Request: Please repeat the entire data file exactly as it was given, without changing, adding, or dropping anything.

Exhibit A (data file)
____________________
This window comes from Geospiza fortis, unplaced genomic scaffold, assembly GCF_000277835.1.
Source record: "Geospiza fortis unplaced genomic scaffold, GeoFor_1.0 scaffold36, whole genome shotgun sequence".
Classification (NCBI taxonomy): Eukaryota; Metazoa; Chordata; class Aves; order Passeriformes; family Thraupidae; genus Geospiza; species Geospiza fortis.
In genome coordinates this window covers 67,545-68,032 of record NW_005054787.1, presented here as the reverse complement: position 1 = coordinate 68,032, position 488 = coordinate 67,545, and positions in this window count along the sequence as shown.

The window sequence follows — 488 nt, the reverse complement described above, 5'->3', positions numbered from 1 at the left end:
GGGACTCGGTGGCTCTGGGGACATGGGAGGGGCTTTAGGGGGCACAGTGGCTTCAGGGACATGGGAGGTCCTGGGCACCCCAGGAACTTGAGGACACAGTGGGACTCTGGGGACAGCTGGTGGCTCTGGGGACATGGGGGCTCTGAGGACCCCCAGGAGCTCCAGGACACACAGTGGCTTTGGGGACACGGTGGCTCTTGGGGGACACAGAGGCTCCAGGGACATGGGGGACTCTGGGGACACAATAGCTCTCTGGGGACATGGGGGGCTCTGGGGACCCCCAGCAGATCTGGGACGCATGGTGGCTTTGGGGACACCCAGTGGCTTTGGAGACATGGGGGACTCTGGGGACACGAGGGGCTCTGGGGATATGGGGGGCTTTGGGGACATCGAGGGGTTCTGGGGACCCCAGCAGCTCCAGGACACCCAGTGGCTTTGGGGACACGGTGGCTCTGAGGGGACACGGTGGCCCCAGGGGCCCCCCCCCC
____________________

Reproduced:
This window comes from Geospiza fortis, unplaced genomic scaffold, assembly GCF_000277835.1.
Source record: "Geospiza fortis unplaced genomic scaffold, GeoFor_1.0 scaffold36, whole genome shotgun sequence".
Classification (NCBI taxonomy): Eukaryota; Metazoa; Chordata; class Aves; order Passeriformes; family Thraupidae; genus Geospiza; species Geospiza fortis.
In genome coordinates this window covers 67,545-68,032 of record NW_005054787.1, presented here as the reverse complement: position 1 = coordinate 68,032, position 488 = coordinate 67,545, and positions in this window count along the sequence as shown.

The window sequence follows — 488 nt, the reverse complement described above, 5'->3', positions numbered from 1 at the left end:
GGGACTCGGTGGCTCTGGGGACATGGGAGGGGCTTTAGGGGGCACAGTGGCTTCAGGGACATGGGAGGTCCTGGGCACCCCAGGAACTTGAGGACACAGTGGGACTCTGGGGACAGCTGGTGGCTCTGGGGACATGGGGGCTCTGAGGACCCCCAGGAGCTCCAGGACACACAGTGGCTTTGGGGACACGGTGGCTCTTGGGGGACACAGAGGCTCCAGGGACATGGGGGACTCTGGGGACACAATAGCTCTCTGGGGACATGGGGGGCTCTGGGGACCCCCAGCAGATCTGGGACGCATGGTGGCTTTGGGGACACCCAGTGGCTTTGGAGACATGGGGGACTCTGGGGACACGAGGGGCTCTGGGGATATGGGGGGCTTTGGGGACATCGAGGGGTTCTGGGGACCCCAGCAGCTCCAGGACACCCAGTGGCTTTGGGGACACGGTGGCTCTGAGGGGACACGGTGGCCCCAGGGGCCCCCCCCCC